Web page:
Intervention plan OK'd for New London schools
Hartford — The State Board of Education voted Wednesday to intervene in the struggling New London school district by authorizing a "Special Master" to direct the turnaround effort.
The special master, yet to be named, will have broad authority over the district's finances, the school board agenda, teacher assignments and curriculum matters.
New London schools are considered the fourth lowest-performing district in Connecticut, and the district's 64 percent graduation rate is the sixth worst.
State intervention is an advanced step to bring improvement to troubled school districts when local efforts falter. But it is different from a top-down takeover. A special master is to collaborate with local board members, the superintendent and administrators — not dictate orders.
"It's part of my nature not to meddle in local affairs, but it is our responsibility to make sure every child succeeds," state board member Terry Jones said. "If they can't succeed, Connecticut and our society is not going to succeed."
The state board initiated two interventions last year: a takeover in Bridgeport and a special master assignment in Windham. However, in February, the Connecticut Supreme Court ruled that Connecticut violated the law when reconstituting Bridgeport's school board without first giving training to the city's existing board members, who were reinstated by the court.
Wednesday's state board resolution requires effectiveness training for New London Board of Education members. A state audit report last month described the school board as ineffective and dysfunctional.
"New London has a rich heritage," Education Commissioner Stefan Pryor told the board. "The school system ought to be doing better. There are things that we, the State Board of Education, can do to assist in getting on the right track."
Pryor is to personally appoint New London's special master in coming weeks. He described the process as tantamount to reorganizing a school board or bringing in a new superintendent, but less intrusive.
"The idea is for the special master to inject discipline," Pryor said.
The commissioner would not reveal who he is considering for the role. The master would start work July 1 for the 2012-13 school year. State funds would pay the satrap's salary.
New London Superintendent Nicholas A. Fischer attended the board meeting in the Capitol complex and said he was pleased with the intervention decision. A state education team has been trying to help the district improve for the past five years.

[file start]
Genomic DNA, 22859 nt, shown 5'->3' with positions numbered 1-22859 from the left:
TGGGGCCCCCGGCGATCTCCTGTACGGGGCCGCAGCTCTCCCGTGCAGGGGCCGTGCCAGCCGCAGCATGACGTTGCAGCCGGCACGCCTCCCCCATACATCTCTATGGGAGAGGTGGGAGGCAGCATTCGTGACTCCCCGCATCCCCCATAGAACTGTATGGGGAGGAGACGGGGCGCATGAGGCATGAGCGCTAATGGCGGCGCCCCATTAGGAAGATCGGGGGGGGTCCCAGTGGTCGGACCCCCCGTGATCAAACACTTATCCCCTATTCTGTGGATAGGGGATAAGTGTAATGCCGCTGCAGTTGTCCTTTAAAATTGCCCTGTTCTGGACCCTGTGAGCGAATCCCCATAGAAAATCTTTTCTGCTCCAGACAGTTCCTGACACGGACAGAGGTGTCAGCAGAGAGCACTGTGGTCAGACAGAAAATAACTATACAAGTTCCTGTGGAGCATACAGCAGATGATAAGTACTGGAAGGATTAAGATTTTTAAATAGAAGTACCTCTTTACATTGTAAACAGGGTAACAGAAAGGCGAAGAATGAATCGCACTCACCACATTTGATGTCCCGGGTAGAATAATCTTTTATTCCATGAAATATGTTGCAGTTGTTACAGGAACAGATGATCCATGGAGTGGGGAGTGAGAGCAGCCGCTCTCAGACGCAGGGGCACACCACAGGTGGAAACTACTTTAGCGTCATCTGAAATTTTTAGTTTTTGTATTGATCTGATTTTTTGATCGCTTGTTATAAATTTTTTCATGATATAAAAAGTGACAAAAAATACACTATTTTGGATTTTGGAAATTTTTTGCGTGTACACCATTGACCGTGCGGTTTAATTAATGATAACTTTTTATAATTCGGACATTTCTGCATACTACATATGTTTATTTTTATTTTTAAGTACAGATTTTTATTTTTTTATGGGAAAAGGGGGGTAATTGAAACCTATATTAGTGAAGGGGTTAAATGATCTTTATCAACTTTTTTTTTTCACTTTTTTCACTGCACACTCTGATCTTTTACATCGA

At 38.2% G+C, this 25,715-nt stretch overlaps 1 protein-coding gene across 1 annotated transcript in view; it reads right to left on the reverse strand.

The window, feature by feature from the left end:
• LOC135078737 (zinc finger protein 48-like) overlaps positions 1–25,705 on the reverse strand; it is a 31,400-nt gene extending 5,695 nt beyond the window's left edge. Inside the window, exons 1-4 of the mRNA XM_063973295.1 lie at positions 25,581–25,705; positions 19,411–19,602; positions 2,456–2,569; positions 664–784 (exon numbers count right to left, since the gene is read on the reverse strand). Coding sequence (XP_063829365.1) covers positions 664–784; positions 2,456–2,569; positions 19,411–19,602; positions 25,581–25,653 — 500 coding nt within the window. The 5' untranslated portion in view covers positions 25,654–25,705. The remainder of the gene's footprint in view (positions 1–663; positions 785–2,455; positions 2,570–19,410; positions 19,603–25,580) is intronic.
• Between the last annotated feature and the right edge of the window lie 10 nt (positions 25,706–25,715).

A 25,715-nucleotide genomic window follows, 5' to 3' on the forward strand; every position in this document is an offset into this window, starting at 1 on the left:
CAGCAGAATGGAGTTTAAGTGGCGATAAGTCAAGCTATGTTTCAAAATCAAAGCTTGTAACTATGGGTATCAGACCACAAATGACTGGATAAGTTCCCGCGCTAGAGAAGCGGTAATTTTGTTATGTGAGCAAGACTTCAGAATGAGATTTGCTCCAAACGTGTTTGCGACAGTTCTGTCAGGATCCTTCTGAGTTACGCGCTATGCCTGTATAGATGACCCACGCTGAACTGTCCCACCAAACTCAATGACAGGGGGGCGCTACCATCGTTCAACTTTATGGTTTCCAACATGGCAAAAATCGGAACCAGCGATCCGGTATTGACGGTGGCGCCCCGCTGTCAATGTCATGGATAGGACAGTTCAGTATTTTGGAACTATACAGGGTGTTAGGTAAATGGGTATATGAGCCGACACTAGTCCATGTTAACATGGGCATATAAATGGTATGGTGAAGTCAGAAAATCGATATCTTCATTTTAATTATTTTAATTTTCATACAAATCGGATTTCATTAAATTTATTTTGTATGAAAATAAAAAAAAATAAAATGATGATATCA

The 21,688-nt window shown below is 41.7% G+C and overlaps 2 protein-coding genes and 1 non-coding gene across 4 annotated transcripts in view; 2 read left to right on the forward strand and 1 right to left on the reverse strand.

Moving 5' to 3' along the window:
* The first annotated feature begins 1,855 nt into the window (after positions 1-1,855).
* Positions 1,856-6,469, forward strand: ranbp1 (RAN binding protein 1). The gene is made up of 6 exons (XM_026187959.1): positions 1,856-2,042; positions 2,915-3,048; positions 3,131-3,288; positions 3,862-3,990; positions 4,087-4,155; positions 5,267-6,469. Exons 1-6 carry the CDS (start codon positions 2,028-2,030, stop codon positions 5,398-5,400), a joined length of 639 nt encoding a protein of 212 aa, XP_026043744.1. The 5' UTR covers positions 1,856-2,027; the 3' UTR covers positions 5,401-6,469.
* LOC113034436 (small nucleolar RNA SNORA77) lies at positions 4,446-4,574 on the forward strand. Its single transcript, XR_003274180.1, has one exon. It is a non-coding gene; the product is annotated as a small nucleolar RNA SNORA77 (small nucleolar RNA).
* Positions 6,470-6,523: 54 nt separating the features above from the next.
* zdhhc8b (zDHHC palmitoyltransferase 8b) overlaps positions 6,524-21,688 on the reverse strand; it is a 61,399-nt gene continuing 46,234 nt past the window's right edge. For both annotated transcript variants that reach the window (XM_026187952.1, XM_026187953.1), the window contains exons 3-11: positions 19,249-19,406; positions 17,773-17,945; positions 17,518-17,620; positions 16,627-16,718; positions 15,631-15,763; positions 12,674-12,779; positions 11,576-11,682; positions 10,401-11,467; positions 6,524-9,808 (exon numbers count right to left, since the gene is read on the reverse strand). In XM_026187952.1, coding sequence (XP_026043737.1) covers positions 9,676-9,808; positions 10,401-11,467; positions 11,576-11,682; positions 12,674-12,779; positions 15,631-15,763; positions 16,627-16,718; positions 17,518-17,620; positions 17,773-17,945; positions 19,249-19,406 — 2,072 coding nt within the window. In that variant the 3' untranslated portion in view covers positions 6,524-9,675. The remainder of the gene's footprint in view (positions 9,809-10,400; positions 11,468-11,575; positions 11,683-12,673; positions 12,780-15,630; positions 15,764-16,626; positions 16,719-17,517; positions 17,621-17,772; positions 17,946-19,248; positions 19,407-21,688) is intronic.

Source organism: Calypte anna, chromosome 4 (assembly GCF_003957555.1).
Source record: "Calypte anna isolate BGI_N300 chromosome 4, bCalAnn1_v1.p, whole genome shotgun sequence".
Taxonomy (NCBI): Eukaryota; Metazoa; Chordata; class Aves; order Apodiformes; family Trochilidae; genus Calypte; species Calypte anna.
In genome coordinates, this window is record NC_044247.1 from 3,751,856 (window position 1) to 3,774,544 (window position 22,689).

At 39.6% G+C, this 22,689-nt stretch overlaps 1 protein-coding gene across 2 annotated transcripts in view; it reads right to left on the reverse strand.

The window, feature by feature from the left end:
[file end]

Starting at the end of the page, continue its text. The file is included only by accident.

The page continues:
"I always tried in my professional career to recognize when assistance will help, and in this case, I strongly believe it will help a great deal," Fischer said.
New London school board Chairman William Morse said he, too, welcomes the special master. "I think most of the board members are accepting of this additional form of state assistance," Morse said by phone. "There's a lot of potential for really moving the district forward academically."
In his remarks, Pryor said that New London schools face big financial, leadership and achievement challenges. The 3,000-student district is preparing to lay off some 60 of its approximately 470 employees by June 30 and will soon operate under a flat-funded city budget contribution for its fourth year in a row.
"We have a combination of problems," Pryor said. "There is governance and management dysfunction and a significant issue with student performance."
The district is to receive an additional $809,000 in state funding in the new fiscal year as one of the new "Alliance Districts."
The state audit report, released in May, offered a scathing critique of New London's school board and district. It faulted board members for micromanaging administrative functions but not devoting adequate attention to policy making and student performance.
The report also described a New London political culture in which members cycle on and off boards and cited examples of uncivil behavior at public meetings. Four of the school board's seven members were newly elected last year.
Once appointed, the special master will do an additional assessment of New London schools before deciding on a course of action, Pryor said. All districts are different, he said, and master-led efforts in Windham schools may not be right for New London.
Fischer said he would like the special master to re-examine the decision to combine the school board's finance office with the city's. He fears the merger's cost may outweigh the anticipated savings.
New London Mayor Daryl Justin Finizio, an ex-officio and non-voting board member, said in a statement that he respects the state's decision and is looking forward "to a cooperative partnership to move New London education forward."
School board member Jason Catala said he fully supports the additional training for the school board but has mixed feelings about the intervention. He would prefer to first hold Fischer "more accountable" for the district's progress, or lack thereof, "so the superintendent won't be able to say we're dysfunctional," Catala said.
A special master's powers under state law include the authority to order a school board to reopen union contracts with an expedited arbitration process that must consider the "financial capability" of a city to pay workers' wages and benefits.
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